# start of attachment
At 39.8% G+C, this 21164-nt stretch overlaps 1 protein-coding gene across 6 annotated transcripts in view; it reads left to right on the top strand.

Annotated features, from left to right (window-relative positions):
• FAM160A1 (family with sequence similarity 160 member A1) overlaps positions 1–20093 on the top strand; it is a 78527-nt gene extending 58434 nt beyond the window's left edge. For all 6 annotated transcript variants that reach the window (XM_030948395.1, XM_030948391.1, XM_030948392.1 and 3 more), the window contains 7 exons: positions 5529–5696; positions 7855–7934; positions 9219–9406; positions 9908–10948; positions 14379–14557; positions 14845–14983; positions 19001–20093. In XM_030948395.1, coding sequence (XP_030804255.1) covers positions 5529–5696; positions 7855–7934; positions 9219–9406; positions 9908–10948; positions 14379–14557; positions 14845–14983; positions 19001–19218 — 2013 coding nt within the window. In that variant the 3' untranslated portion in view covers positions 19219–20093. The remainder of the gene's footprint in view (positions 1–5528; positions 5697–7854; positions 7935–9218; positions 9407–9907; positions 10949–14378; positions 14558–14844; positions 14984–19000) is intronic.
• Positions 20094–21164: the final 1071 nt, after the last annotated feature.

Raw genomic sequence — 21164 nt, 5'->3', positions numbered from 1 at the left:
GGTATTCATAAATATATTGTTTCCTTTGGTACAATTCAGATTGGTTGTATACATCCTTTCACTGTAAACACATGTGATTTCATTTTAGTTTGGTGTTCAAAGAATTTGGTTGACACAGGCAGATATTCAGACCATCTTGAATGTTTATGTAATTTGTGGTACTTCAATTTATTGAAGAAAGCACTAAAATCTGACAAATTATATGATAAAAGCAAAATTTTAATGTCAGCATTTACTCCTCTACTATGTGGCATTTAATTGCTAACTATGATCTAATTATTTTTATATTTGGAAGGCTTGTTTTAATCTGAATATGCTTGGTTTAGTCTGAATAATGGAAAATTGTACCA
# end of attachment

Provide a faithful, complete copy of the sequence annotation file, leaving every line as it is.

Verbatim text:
At 39.8% G+C, this 21164-nt stretch overlaps 1 protein-coding gene across 6 annotated transcripts in view; it reads left to right on the top strand.

Annotated features, from left to right (window-relative positions):
• FAM160A1 (family with sequence similarity 160 member A1) overlaps positions 1–20093 on the top strand; it is a 78527-nt gene extending 58434 nt beyond the window's left edge. For all 6 annotated transcript variants that reach the window (XM_030948395.1, XM_030948391.1, XM_030948392.1 and 3 more), the window contains 7 exons: positions 5529–5696; positions 7855–7934; positions 9219–9406; positions 9908–10948; positions 14379–14557; positions 14845–14983; positions 19001–20093. In XM_030948395.1, coding sequence (XP_030804255.1) covers positions 5529–5696; positions 7855–7934; positions 9219–9406; positions 9908–10948; positions 14379–14557; positions 14845–14983; positions 19001–19218 — 2013 coding nt within the window. In that variant the 3' untranslated portion in view covers positions 19219–20093. The remainder of the gene's footprint in view (positions 1–5528; positions 5697–7854; positions 7935–9218; positions 9407–9907; positions 10949–14378; positions 14558–14844; positions 14984–19000) is intronic.
• Positions 20094–21164: the final 1071 nt, after the last annotated feature.

Raw genomic sequence — 21164 nt, 5'->3', positions numbered from 1 at the left:
GGTATTCATAAATATATTGTTTCCTTTGGTACAATTCAGATTGGTTGTATACATCCTTTCACTGTAAACACATGTGATTTCATTTTAGTTTGGTGTTCAAAGAATTTGGTTGACACAGGCAGATATTCAGACCATCTTGAATGTTTATGTAATTTGTGGTACTTCAATTTATTGAAGAAAGCACTAAAATCTGACAAATTATATGATAAAAGCAAAATTTTAATGTCAGCATTTACTCCTCTACTATGTGGCATTTAATTGCTAACTATGATCTAATTATTTTTATATTTGGAAGGCTTGTTTTAATCTGAATATGCTTGGTTTAGTCTGAATAATGGAAAATTGTACCA